Watching a business materialize from just a seed of an idea, learning to be an employee, learning hospitality, learning to view space differently, teaching myself about food, and the two of us traveling so much, brought us to an intersecting point in time. We had to choose between building our new vision or continuing to build Tuscan Hill.
The more our clients used our vendor partners, the more familiar the partners became with our policies and procedures. It became easier to execute events from a vendor standpoint because, as a venue, all other hired vendors would be coming to our property. That’s somewhere between eight to ten other businesses trying to navigate working in our space.
I remember the day my mom asked me what I thought about trying this new thing. I was so excited to be in on a bigger-sized business decision. The ideas we exchanged back and forth (not a new thing, but different) were life-giving and raw creativity like I hadn’t experienced before.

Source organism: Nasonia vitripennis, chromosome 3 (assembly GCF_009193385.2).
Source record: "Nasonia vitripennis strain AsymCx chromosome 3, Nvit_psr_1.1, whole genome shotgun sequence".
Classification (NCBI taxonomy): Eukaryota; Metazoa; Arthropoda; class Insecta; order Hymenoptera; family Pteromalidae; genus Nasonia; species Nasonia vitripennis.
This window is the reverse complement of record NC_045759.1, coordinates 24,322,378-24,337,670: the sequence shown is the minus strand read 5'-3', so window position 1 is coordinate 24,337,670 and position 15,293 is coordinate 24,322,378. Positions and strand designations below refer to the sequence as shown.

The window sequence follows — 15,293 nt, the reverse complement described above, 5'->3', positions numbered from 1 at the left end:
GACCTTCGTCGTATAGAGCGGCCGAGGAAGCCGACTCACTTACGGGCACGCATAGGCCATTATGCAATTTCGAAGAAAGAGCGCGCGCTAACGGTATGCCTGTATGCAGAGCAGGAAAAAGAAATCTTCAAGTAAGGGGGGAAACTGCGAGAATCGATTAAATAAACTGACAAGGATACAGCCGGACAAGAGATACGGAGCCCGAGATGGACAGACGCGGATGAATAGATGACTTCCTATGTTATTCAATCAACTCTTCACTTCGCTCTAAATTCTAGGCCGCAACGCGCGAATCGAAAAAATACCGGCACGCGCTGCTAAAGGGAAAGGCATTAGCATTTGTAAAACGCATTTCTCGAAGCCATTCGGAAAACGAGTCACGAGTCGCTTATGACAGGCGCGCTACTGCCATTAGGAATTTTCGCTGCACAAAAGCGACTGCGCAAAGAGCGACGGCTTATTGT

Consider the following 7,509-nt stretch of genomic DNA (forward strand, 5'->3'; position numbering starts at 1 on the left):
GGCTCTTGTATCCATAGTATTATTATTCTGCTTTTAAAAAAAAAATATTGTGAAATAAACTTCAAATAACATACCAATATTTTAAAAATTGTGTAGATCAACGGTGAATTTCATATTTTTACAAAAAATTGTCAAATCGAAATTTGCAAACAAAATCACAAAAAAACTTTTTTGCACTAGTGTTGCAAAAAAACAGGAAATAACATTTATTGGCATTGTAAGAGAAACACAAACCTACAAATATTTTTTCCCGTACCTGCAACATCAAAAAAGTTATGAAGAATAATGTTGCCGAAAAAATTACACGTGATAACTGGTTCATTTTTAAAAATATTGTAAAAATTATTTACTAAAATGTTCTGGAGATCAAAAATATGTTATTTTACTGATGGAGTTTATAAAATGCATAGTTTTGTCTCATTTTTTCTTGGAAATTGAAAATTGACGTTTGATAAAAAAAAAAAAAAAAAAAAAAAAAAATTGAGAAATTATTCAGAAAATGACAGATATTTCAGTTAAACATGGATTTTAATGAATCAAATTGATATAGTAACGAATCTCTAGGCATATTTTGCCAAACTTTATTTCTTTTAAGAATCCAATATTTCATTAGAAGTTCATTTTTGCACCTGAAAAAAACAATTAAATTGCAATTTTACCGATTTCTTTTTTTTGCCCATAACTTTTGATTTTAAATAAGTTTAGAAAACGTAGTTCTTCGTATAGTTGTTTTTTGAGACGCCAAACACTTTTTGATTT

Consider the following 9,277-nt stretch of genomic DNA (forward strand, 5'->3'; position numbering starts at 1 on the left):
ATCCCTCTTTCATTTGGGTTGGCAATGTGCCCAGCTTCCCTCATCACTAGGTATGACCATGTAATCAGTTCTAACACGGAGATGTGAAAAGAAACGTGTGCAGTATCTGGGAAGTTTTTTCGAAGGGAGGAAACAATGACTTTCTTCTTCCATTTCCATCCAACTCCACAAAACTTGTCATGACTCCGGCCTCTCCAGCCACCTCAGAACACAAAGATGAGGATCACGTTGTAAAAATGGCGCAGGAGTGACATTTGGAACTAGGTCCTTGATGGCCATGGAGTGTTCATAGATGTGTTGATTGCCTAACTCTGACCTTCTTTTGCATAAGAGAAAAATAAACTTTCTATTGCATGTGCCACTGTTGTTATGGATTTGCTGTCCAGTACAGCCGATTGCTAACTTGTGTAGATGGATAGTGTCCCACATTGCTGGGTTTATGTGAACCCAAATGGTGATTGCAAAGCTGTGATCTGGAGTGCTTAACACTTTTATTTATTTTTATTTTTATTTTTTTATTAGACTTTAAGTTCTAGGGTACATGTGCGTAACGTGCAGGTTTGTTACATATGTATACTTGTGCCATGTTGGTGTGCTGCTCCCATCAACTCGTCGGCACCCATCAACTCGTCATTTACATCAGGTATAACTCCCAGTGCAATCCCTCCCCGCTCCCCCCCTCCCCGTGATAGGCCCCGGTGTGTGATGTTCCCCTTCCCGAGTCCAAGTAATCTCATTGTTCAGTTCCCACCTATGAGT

The sun rises and the grass glistens with dew. The rays dip into the valley below and just miss the front porch, creating a quiet nook of shade. I leave my room with my purse and computer, and lock my door. As I slip under the rope that blocks our hallway, the first two staff members ring the doorbell.
Travel taught me what good food was; the garden taught me I could make it. As the two came together, I began to cook relentlessly, so much so, that it became part of Tuscan Hill. My mom wanted to provide dinner to our evening shift employees so I convinced her that it would probably be cheaper (and definitely more fun) for me to cook. And the era of “staff dinners” began.
Our kitchen is the kind you dream about; the kind you see on HGTV. At first it was just really pretty to be in, but hardly used. I’d helped cook dinner many times, but otherwise never ventured past the microwave or toaster. As we settled in, my mom began to work like mad. Though she loves cooking, to this day the most time she spends in the kitchen surrounds the holidays.